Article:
A Dream Of Your Own

17590

III
Narrator

Well, so that is that. Now we must dismantle the tree,
Putting the decorations back into their cardboard boxes —
Some have got broken — and carrying them up to the attic.
The holly and the mistletoe must be taken down and burnt,
And the children got ready for school. There are enough
Left-overs to do, warmed-up, for the rest of the week —
Not that we have much appetite, having drunk such a lot,
Stayed up so late, attempted — quite unsuccessfully —
To love all of our relatives, and in general
Grossly overestimated our powers. Once again
As in previous years we have seen the actual Vision and failed
To do more than entertain it as an agreeable
Possibility, once again we have sent Him away,
Begging though to remain His disobedient servant,
The promising child who cannot keep His word for long.


Auden wrote more than one religious poem. His other great work is called Horae Canonicae, the canonical hours or the time prescribed for prayer. It is a series of poems written from 1949 – 1955.  I may start out the year with a bit of an Auden bingefest and  dive into his sonnets and the Horae Canonicae.

What makes Auden exciting to me is how accessible his connection is to his God.  It is a relationship that feels realistic and obtainable, even if I don’t believe. It is certainly heretical in the sense that if written in prior centuries he may have been burned at the stake for his brash poetical stance on religion.

I have felt the same liberty, in writing The Canticle of Divine Doubt. I know that several of the poems could have been a death sentence during the Spanish inquisition or even under King George I. Edward Wightman was the last man burned at the stake in England for his religious writings in 1612.  The accusation against him that he did not believe in the Trinity.  The last person to be publicly executed for heresy by the Roman Catholic Church was Gregory Kelly in Seville, Spain in 1779.

The most bizarre murder by the church in my opinion is the case of William Tyndale in 1536.  Tyndale was a scholar and deeply religious.  He undertook a massive years long translation of the bible. Tyndale’s translation was the first English Bible to draw directly from Hebrew and Greek texts and the first English translation to take advantage of the printing press. It was perceived as a direct challenge to both the Catholic Church and the laws of England maintaining the church’s position.  He was arrested outside Brussels, imprisoned for over a year and convicted of heresy. He was allowed a last-minute confession and was strangled before his body burned.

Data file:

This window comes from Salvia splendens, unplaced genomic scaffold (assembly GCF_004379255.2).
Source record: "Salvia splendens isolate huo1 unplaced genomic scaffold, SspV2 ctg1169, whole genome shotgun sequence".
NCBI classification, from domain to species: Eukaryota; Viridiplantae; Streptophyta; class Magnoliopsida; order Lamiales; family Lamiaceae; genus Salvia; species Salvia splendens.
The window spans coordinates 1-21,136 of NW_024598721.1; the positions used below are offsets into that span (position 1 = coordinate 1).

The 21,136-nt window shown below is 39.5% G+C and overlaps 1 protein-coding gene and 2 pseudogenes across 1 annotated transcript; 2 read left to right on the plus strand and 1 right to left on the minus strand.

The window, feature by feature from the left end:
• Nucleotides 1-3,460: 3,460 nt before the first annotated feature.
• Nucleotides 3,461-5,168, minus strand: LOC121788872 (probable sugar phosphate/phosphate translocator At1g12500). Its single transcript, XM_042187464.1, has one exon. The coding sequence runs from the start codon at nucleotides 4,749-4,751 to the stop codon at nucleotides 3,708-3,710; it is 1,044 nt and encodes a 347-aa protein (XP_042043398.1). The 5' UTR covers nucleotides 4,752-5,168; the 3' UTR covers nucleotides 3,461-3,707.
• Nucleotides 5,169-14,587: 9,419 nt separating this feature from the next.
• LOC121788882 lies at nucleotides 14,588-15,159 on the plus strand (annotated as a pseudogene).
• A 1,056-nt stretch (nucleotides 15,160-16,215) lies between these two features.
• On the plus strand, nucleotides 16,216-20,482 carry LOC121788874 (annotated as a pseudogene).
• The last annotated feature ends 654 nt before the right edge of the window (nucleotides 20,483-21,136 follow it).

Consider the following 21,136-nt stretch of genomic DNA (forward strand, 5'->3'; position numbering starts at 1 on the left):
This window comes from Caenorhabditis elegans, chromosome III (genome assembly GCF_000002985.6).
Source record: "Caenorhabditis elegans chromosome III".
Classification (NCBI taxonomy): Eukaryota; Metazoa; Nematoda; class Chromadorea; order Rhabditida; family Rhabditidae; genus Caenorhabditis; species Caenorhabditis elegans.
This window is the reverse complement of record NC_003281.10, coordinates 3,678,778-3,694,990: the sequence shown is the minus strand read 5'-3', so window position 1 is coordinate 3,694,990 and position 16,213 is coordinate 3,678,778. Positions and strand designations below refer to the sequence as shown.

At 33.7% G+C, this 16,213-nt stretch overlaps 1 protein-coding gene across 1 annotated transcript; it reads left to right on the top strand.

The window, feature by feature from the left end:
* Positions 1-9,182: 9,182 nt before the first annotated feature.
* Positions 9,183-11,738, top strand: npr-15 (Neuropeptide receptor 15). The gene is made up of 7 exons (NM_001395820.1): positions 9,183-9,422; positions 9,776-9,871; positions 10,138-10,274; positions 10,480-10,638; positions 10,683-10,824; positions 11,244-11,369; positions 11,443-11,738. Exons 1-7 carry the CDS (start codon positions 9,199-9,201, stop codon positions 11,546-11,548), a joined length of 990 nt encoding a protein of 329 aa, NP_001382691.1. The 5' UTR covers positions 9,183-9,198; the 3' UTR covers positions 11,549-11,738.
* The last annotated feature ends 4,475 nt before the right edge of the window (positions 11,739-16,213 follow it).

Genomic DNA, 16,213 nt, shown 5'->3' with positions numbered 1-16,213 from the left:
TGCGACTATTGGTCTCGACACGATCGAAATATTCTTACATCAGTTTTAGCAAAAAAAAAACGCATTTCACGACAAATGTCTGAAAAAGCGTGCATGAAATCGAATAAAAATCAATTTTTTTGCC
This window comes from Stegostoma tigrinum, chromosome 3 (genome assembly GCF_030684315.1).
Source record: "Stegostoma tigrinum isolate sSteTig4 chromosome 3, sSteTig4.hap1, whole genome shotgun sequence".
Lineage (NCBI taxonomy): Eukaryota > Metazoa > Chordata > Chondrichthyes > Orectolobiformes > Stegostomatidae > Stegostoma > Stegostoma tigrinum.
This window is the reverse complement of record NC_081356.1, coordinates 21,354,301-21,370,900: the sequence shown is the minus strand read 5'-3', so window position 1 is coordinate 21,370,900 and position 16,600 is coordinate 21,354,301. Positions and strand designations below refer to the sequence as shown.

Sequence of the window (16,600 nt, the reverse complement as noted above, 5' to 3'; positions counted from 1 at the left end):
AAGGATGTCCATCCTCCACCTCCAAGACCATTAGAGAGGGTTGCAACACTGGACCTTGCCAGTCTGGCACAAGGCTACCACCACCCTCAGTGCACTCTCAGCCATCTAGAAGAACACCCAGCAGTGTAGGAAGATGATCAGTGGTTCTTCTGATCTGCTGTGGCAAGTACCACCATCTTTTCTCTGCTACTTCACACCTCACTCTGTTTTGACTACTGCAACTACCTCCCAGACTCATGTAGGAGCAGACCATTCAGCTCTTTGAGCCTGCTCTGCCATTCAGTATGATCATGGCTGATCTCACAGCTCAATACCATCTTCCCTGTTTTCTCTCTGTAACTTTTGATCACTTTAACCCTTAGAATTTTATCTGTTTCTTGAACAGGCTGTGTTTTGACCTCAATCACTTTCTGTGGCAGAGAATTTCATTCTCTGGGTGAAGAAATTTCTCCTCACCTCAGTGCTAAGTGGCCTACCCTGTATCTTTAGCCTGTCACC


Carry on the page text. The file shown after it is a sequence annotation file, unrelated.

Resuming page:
Seventy five years later when King James assembled 54 scholars to produce the King James version, which is the foundation of all English language bibles since then, the 54 scholars could not really improve upon it and the Tyndale bible was used extensively. It is estimated that the Tyndale translation comprises over 80 percent of the New Testament and over 75 percent of the Old Testament.

If the most read book of poetry of all time, the King James Bible, earned the author his own execution, what do you think would have happened to Auden 400 years earlier?  If you care to read the complete text of For The Time Being, I have provided a link to a an on-line version below, along with another small snippet.

http://archive.org/stream/religiousdrama1007899mbp/religiousdrama1007899mbp_djvu.txt


Recitation

Excerpt from For The Time Being: A Christmas Oratorio
by W. H. Auden

If the muscle can feel repugnance, there is still a false move to be made;
If the mind can imagine tomorrow, there is still a defeat to remember;
As long as the self can say “I,” it is impossible not to rebel;
As long as there is an accidental virtue, there is a necessary vice:
And the garden cannot exist, the miracle cannot occur.
For the garden is the only place there is, but you will not find it
Until you have looked for it everywhere and found nowhere that is not a desert;
The miracle is the only thing that happens, but to you it will not be apparent,
Until all events have been studied and nothing happens that you cannot explain;
And life is the destiny you are bound to refuse until you have consented to die.

Therefore, see without looking, hear without listening, breathe without asking:
The Inevitable is what will seem to happen to you purely by chance;
The Real is what will strike you as really absurd;
Unless you are certain you are dreaming, it is certainly a dream of your own;
Unless you exclaim — “There must be some mistake” — you must be mistaken….

Seek Him In The Kingdom of Anxiety

Auden
W. H. Auden

If the muscle can feel repugnance, there is still a false move to be made;
If the mind can imagine tomorrow, there is still a defeat to remember.

For The Time Being by W. H. Auden


It’s New Year’s eve and all over the world will be celebrations welcoming 2019. Generally I let the poetry speak first and then follow with any commentary. I’ve mixed things up today as the poetry below by Auden is not easy stuff and I thought a little explanation was in order.